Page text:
Sergey Shishkin

on agile software development

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Story Of Change

Friday was a huge day for me! My team officially announced that we a going to implement Scrum. This was by no means an easy change. It took us 9 month and I just want to save this story in my blog for the records.

Why Change?

In April 2009 I was architect in a company using “waterfall” process with 3 month release cycles in a team of 40 people separated in 3 full blown departments of “product management”, “development” and “quality assurance” with its own organizational structures and typical “us against them” mindset. In addition to that there are also technical writers, who have to write all the user manuals on weekends after the code is implemented, and support engineers, who keep distracting developers with all those “urgent customer issues”.

PM was aimed to complete the software specifications before the “spec-freeze” milestone and throw it at DEV over the fence. Specs were long boring documents with faked GUI screenshots and lots of ambiguity. While PMs were writing specs, DEV made housekeeping, fixing bugs or writing code that DEV thought will be useful in future. With a spec at hands DEV coded like crazy to hit the deadline. Then QA started thoroughly comparing the spec with the software and filing found bugs or what QA thought was a bug. Nobody had time to make his or her job right.

After each release we heard the same annoying phrase from our management: “It was the toughest release ever, but we did it!” It supposed to be motivating 😉

After an unfortunate try to present Scrum with all its “pigs” and “chickens” to QA and PM, the word “Scrum” by itself became a taboo…

At that point in spring 2009 I was about to leave, especially seeing some of my colleagues leaving too. But after some management rearrangements in DEV department, I decided to give it a try to facilitate the change to Agile before I leave.

What Changed?

Today we have:

  • Sprints, which are 2 weeks long and relative consistent in terms of work committed and work delivered.
  • Teams consisting of DEV and QA sitting together in one room (pro team), communicating with each other and helping each other.
  • Teams estimate requirements and pull them from the Product Backlog into their Sprint Backlogs during Sprint Planning meetings.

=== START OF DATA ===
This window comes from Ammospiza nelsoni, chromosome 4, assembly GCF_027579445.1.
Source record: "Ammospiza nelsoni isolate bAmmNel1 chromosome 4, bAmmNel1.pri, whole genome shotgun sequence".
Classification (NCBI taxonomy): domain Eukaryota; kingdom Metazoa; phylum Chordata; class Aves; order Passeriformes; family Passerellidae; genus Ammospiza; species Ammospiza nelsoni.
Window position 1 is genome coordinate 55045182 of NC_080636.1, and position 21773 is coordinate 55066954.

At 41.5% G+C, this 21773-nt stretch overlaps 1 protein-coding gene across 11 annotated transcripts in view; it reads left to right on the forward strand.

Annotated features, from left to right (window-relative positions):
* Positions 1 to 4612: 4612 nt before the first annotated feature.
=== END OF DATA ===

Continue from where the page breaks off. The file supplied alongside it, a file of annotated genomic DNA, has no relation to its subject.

• Teams decide how requirements are going to be implemented.
  • Specification is emerging during the Sprint as a joint effort of PM, DEV and QA in form of FitNesse tests.
  • Technical writers use Sprint deliverables immediately and have an opportunity to schedule their work accordingly.
  • All “urgent customer issues” go first through the Product Owner, who is responsible for prioritizing them and putting into the Product Backlog. If it is really urgent, it goes directly to the Fast Lane on the Task Board to be pulled by a team member.
  • A few Certified ScrumMasters and Product Owners.


These are all things that we practice for some time already. Although not everything from the list works frictionless. Nonetheless the “change” on Friday was more like a Scrum training for all teams and an announcement “Oh, by the way, we are actually doing Scrum already” 😉

It was an incredibly hard change, I must say. And it did not come by my will only. It could not happen without support from several people in our company who were willing to listen. Together we did it. But there are still a lot of things to do on the way to Agile. The only thing I know for sure is that there is no way back to the stone age of waterfall process anymore.

I write all this because since then Agile has become my topic of interest and I hope to be writing more on it in future. I stumbled upon many obstacles while bringing agile ideas to different people and it was always fascinating and invaluable experience. Stay tuned 😉

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Written by Sergey Shishkin

16.12.2009 at 18:15

Posted in Agile